Heart failure

Stents show no benefit in treating heart failure

Every year, 60,000 people in the UK are diagnosed with heart failure, and many are treated with stents. It is in a great new study published in the New England Journal of Medicine that my colleagues and I have discovered that these procedures are unnecessary.

Heart failure is where the heart muscle weakens, leading to symptoms of severe shortness of breath that can lead to premature death. The most common cause is blockage of blood vessels that reduces blood supply to the heart muscle. This is called coronary artery disease.

A person with heart failure is treated with drugs and sometimes with specialized pacemakers. Despite this treatment, many patients die prematurely or are hospitalized with worsening symptoms.

People with heart failure also sometimes have a procedure to insert a stent — a small metal tube that is used to unblock a coronary artery. Stents are placed in the arteries of the heart by a cardiologist through tubes inserted either into the wrist or groin and guided by x-rays. Trials have shown that stents are a very effective treatment for people with heart attacks and anginabut their effects in patients with heart failure remained unclear.

Some cardiologists had noticed improvements in patients’ symptoms and heart function after stenting, but the researchers couldn’t say whether these improvements were directly related to the stents or if they would have happened anyway with medications. . Without proper research, treatment guidelines for the use of stents in patients with heart failure varied, with the The National Health Service (NHS) advises against stenting and European directives recommending it in some patients.

In this latest study, the REVIVED-BCIS2 trial, led by Professor Divaka Perera, we tested whether treatment with stents helped patients live longer or stay out of hospital. The trial was a collaboration of 40 NHS hospitals in the UK and ran from 2013 to 2020.

Patients could be included in the trial if they had severely weakened heart muscle and extensive coronary artery blockages. They also performed specialized heart scans, so that stenting could be targeted to areas of heart muscle most likely to recover.

A stent is a short, wire-mesh tube that acts like a scaffold to help keep your artery open. (Photo Phonlamai/Shutterstock)

A total of 700 patients participated in the study, and half of them were randomly selected to receive stents while all patients received standard treatment for heart failure. Patients attended follow-up appointments for up to eight years so that their heart health and function could be closely monitored.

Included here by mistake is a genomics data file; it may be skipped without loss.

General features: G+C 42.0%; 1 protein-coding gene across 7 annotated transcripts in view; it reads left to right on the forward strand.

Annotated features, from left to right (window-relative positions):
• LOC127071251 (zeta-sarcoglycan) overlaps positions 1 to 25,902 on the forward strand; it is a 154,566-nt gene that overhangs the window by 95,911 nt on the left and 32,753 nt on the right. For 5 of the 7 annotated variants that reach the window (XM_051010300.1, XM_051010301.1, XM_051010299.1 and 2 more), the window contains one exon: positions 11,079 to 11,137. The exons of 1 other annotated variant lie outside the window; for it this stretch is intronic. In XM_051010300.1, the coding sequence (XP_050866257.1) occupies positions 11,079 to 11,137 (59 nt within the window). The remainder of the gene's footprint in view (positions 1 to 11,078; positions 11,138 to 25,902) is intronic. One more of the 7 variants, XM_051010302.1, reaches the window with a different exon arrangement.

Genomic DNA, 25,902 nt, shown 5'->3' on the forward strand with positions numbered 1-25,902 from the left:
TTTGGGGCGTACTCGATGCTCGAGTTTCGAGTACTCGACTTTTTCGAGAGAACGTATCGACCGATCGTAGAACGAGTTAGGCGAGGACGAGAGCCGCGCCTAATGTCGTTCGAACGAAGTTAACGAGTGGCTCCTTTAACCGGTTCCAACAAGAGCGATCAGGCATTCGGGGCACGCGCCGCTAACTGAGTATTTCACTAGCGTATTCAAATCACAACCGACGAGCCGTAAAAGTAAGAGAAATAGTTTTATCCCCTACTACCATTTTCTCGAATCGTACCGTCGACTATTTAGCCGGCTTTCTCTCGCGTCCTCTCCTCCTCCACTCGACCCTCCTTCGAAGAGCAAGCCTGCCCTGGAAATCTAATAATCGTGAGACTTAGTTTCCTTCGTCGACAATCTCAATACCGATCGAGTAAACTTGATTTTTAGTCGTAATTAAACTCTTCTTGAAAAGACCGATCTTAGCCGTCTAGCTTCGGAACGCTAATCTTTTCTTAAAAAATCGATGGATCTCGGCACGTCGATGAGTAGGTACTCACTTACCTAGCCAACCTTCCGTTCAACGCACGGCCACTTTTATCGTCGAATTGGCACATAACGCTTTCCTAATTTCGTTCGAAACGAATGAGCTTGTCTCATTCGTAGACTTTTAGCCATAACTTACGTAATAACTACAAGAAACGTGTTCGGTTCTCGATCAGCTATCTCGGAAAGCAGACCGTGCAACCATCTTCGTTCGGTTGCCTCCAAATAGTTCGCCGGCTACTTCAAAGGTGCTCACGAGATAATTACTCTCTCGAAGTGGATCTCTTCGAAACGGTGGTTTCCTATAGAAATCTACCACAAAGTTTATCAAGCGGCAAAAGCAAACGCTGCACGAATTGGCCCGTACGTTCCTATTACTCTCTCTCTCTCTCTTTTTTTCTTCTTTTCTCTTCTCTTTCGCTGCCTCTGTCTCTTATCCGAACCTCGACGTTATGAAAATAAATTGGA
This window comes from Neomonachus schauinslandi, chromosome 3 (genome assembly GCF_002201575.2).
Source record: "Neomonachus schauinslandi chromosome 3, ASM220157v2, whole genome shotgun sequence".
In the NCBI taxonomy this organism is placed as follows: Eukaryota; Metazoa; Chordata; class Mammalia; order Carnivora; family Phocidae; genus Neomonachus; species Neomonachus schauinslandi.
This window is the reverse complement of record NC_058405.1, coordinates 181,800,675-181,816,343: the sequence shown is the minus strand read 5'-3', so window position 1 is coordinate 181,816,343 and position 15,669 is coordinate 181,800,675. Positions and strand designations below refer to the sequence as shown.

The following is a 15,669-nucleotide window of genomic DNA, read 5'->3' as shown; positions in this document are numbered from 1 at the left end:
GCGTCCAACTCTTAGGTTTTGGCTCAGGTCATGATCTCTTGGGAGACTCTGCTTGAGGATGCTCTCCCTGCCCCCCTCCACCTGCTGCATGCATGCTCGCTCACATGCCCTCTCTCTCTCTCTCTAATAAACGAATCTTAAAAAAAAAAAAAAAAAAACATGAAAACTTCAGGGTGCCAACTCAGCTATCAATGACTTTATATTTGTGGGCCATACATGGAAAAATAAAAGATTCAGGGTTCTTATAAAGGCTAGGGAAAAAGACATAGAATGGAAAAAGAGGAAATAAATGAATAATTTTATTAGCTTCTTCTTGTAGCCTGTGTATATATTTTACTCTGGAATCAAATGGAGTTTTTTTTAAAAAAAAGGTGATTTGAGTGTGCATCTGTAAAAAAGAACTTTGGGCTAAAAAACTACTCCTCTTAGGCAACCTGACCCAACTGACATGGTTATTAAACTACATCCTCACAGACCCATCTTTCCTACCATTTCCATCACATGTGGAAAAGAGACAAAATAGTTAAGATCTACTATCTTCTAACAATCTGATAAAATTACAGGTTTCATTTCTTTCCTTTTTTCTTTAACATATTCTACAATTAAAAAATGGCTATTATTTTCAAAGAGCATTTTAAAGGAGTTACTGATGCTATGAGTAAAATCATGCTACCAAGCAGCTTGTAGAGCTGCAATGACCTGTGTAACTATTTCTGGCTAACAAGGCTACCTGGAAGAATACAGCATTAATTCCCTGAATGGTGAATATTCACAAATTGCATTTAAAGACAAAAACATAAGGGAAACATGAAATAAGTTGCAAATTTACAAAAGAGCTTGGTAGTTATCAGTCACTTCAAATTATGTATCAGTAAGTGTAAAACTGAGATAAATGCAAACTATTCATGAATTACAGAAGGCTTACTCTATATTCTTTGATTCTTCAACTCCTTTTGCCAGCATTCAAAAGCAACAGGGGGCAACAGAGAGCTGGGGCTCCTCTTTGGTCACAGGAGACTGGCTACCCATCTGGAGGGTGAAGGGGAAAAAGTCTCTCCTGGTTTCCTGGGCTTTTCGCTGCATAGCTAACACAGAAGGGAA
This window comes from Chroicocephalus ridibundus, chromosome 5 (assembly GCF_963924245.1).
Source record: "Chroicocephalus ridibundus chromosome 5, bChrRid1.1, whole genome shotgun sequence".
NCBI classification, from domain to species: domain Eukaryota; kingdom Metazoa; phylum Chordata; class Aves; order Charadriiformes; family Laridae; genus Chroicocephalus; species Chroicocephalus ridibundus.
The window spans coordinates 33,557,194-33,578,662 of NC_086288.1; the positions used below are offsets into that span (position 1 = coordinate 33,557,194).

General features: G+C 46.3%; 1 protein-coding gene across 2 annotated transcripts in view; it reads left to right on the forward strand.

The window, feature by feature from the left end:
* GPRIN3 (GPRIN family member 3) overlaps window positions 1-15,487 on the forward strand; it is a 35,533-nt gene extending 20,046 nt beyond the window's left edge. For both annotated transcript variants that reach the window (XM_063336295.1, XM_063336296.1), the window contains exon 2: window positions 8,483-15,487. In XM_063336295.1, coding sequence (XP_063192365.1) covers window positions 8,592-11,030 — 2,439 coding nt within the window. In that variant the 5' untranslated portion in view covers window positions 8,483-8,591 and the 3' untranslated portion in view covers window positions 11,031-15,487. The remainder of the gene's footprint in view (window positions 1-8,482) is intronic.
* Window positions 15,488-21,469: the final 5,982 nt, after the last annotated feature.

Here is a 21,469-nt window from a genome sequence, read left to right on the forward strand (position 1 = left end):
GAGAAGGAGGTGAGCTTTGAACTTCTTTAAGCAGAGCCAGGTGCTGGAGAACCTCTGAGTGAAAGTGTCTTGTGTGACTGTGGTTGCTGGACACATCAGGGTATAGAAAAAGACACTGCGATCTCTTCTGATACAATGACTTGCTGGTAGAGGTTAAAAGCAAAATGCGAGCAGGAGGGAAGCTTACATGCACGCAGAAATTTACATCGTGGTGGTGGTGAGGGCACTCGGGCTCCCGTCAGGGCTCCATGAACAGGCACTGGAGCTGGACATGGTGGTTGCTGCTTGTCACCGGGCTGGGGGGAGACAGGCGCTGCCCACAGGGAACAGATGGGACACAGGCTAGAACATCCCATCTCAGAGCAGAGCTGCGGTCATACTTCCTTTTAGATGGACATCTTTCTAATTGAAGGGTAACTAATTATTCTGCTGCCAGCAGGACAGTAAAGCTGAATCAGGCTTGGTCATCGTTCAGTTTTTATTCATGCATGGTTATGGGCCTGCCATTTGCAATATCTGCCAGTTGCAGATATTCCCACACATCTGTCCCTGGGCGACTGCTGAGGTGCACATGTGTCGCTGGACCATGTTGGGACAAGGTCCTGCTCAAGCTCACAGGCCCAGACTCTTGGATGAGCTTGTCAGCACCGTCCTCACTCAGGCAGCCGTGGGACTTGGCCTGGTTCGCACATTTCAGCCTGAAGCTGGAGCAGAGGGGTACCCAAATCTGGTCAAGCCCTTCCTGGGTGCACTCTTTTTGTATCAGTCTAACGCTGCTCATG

An average of 3.4 years after treatment, patients who received stents were just as likely as those who did not die or were admitted to hospital with heart failure, showing that treatment is not was not effective.

Heart scans and blood tests also showed no difference in the pumping force of the heart, confirming the main results of the trial.

Our study showed that patients who had stents had a better quality of life in the first year, but after two years the difference disappeared and patients reported similar health. Although there was no benefit from inserting stents, there was also no evidence that the stents were causing harm.

No more research is needed

The trial results mean that the stents should not be used to treat patients with heart failure caused by coronary artery disease, unless they have another condition, such as angina or a recent heart attack.

The design and the number of patients involved in the trial mean that the answer is clear and further research to answer this question is not needed at this time. We’ll spend some time looking at the results to try to figure out why stenting isn’t working. Although no benefit has been shown, the results are important because they mean patients with heart failure will not undergo unnecessary procedures. The cost of stenting procedures can also be redirected to providing other treatments and better care for heart failure patients.The conversation

Matthew Ryan is a clinical lecturer at King’s College London. This article was originally published by The conversation.